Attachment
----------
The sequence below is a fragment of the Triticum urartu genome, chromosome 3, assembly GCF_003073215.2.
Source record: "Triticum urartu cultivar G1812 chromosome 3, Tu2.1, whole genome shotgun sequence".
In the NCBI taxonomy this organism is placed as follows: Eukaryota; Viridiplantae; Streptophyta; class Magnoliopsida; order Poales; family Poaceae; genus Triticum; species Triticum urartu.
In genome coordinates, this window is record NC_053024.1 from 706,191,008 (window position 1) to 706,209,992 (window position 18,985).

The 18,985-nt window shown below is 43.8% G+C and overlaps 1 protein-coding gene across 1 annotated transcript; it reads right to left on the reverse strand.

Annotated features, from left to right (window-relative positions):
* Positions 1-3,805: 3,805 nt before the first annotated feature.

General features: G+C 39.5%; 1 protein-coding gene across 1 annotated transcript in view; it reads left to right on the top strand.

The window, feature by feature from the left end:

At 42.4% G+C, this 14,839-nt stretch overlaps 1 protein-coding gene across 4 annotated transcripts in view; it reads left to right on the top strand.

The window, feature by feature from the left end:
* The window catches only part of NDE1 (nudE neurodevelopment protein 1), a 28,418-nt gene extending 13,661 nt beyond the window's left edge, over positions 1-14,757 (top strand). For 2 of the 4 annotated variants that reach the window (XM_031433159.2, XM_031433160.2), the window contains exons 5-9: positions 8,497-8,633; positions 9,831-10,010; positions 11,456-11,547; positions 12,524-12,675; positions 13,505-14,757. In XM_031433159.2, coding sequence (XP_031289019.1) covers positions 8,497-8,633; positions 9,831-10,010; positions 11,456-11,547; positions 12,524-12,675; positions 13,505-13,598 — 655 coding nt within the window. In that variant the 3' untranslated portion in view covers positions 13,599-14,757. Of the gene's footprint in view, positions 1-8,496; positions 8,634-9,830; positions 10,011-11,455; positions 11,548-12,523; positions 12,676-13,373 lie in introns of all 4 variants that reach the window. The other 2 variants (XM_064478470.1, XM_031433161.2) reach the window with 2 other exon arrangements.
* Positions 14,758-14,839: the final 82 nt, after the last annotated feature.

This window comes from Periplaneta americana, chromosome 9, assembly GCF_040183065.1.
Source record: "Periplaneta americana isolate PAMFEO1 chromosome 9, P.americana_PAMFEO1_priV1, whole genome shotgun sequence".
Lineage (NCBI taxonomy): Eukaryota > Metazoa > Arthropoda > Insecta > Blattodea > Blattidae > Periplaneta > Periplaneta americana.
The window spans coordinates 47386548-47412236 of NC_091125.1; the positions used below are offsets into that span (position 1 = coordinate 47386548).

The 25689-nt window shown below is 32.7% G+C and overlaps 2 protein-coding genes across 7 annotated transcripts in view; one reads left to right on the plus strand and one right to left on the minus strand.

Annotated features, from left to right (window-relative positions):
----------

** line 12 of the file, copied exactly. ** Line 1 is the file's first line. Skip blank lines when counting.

* The window catches only part of NDE1 (nudE neurodevelopment protein 1), a 28,418-nt gene extending 13,661 nt beyond the window's left edge, over positions 1-14,757 (top strand). For 2 of the 4 annotated variants that reach the window (XM_031433159.2, XM_031433160.2), the window contains exons 5-9: positions 8,497-8,633; positions 9,831-10,010; positions 11,456-11,547; positions 12,524-12,675; positions 13,505-14,757. In XM_031433159.2, coding sequence (XP_031289019.1) covers positions 8,497-8,633; positions 9,831-10,010; positions 11,456-11,547; positions 12,524-12,675; positions 13,505-13,598 — 655 coding nt within the window. In that variant the 3' untranslated portion in view covers positions 13,599-14,757. Of the gene's footprint in view, positions 1-8,496; positions 8,634-9,830; positions 10,011-11,455; positions 11,548-12,523; positions 12,676-13,373 lie in introns of all 4 variants that reach the window. The other 2 variants (XM_064478470.1, XM_031433161.2) reach the window with 2 other exon arrangements.